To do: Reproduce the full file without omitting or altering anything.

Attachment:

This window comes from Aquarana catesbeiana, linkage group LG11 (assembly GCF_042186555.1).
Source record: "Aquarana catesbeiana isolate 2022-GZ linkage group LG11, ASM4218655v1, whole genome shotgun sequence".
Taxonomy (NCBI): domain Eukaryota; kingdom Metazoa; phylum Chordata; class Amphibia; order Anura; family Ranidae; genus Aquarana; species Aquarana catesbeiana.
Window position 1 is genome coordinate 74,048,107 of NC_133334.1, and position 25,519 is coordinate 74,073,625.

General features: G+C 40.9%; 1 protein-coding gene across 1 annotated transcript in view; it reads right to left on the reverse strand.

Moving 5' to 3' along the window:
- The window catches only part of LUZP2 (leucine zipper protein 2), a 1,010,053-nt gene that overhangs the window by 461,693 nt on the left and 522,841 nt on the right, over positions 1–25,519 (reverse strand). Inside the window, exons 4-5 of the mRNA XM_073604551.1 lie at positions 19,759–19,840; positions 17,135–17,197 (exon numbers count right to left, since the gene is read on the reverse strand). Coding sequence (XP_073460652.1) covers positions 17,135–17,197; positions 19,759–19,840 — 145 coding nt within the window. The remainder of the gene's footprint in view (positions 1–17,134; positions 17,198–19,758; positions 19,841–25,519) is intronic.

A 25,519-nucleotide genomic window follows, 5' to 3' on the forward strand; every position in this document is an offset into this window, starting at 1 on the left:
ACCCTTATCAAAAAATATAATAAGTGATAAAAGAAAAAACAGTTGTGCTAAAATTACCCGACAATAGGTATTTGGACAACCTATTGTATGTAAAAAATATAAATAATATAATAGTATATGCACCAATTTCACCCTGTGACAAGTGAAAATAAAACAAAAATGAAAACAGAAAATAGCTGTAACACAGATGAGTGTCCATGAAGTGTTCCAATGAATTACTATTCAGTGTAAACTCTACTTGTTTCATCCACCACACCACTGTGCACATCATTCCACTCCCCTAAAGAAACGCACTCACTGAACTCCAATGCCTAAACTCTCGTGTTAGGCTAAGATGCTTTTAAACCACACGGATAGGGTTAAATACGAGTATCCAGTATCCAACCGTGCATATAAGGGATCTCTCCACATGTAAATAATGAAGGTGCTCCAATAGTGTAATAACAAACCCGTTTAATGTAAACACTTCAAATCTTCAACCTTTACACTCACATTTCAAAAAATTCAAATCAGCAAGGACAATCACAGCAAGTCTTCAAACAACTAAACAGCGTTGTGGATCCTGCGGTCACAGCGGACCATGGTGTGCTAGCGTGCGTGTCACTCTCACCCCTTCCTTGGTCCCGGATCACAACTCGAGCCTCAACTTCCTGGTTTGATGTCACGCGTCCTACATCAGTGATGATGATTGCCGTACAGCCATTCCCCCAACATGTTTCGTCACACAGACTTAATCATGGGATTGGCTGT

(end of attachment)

This window comes from Aquarana catesbeiana, linkage group LG11 (assembly GCF_042186555.1).
Source record: "Aquarana catesbeiana isolate 2022-GZ linkage group LG11, ASM4218655v1, whole genome shotgun sequence".
Taxonomy (NCBI): domain Eukaryota; kingdom Metazoa; phylum Chordata; class Amphibia; order Anura; family Ranidae; genus Aquarana; species Aquarana catesbeiana.
Window position 1 is genome coordinate 74,048,107 of NC_133334.1, and position 25,519 is coordinate 74,073,625.

General features: G+C 40.9%; 1 protein-coding gene across 1 annotated transcript in view; it reads right to left on the reverse strand.

Moving 5' to 3' along the window:
- The window catches only part of LUZP2 (leucine zipper protein 2), a 1,010,053-nt gene that overhangs the window by 461,693 nt on the left and 522,841 nt on the right, over positions 1–25,519 (reverse strand). Inside the window, exons 4-5 of the mRNA XM_073604551.1 lie at positions 19,759–19,840; positions 17,135–17,197 (exon numbers count right to left, since the gene is read on the reverse strand). Coding sequence (XP_073460652.1) covers positions 17,135–17,197; positions 19,759–19,840 — 145 coding nt within the window. The remainder of the gene's footprint in view (positions 1–17,134; positions 17,198–19,758; positions 19,841–25,519) is intronic.

A 25,519-nucleotide genomic window follows, 5' to 3' on the forward strand; every position in this document is an offset into this window, starting at 1 on the left:
ACCCTTATCAAAAAATATAATAAGTGATAAAAGAAAAAACAGTTGTGCTAAAATTACCCGACAATAGGTATTTGGACAACCTATTGTATGTAAAAAATATAAATAATATAATAGTATATGCACCAATTTCACCCTGTGACAAGTGAAAATAAAACAAAAATGAAAACAGAAAATAGCTGTAACACAGATGAGTGTCCATGAAGTGTTCCAATGAATTACTATTCAGTGTAAACTCTACTTGTTTCATCCACCACACCACTGTGCACATCATTCCACTCCCCTAAAGAAACGCACTCACTGAACTCCAATGCCTAAACTCTCGTGTTAGGCTAAGATGCTTTTAAACCACACGGATAGGGTTAAATACGAGTATCCAGTATCCAACCGTGCATATAAGGGATCTCTCCACATGTAAATAATGAAGGTGCTCCAATAGTGTAATAACAAACCCGTTTAATGTAAACACTTCAAATCTTCAACCTTTACACTCACATTTCAAAAAATTCAAATCAGCAAGGACAATCACAGCAAGTCTTCAAACAACTAAACAGCGTTGTGGATCCTGCGGTCACAGCGGACCATGGTGTGCTAGCGTGCGTGTCACTCTCACCCCTTCCTTGGTCCCGGATCACAACTCGAGCCTCAACTTCCTGGTTTGATGTCACGCGTCCTACATCAGTGATGATGATTGCCGTACAGCCATTCCCCCAACATGTTTCGTCACACAGACTTAATCATGGGATTGGCTGT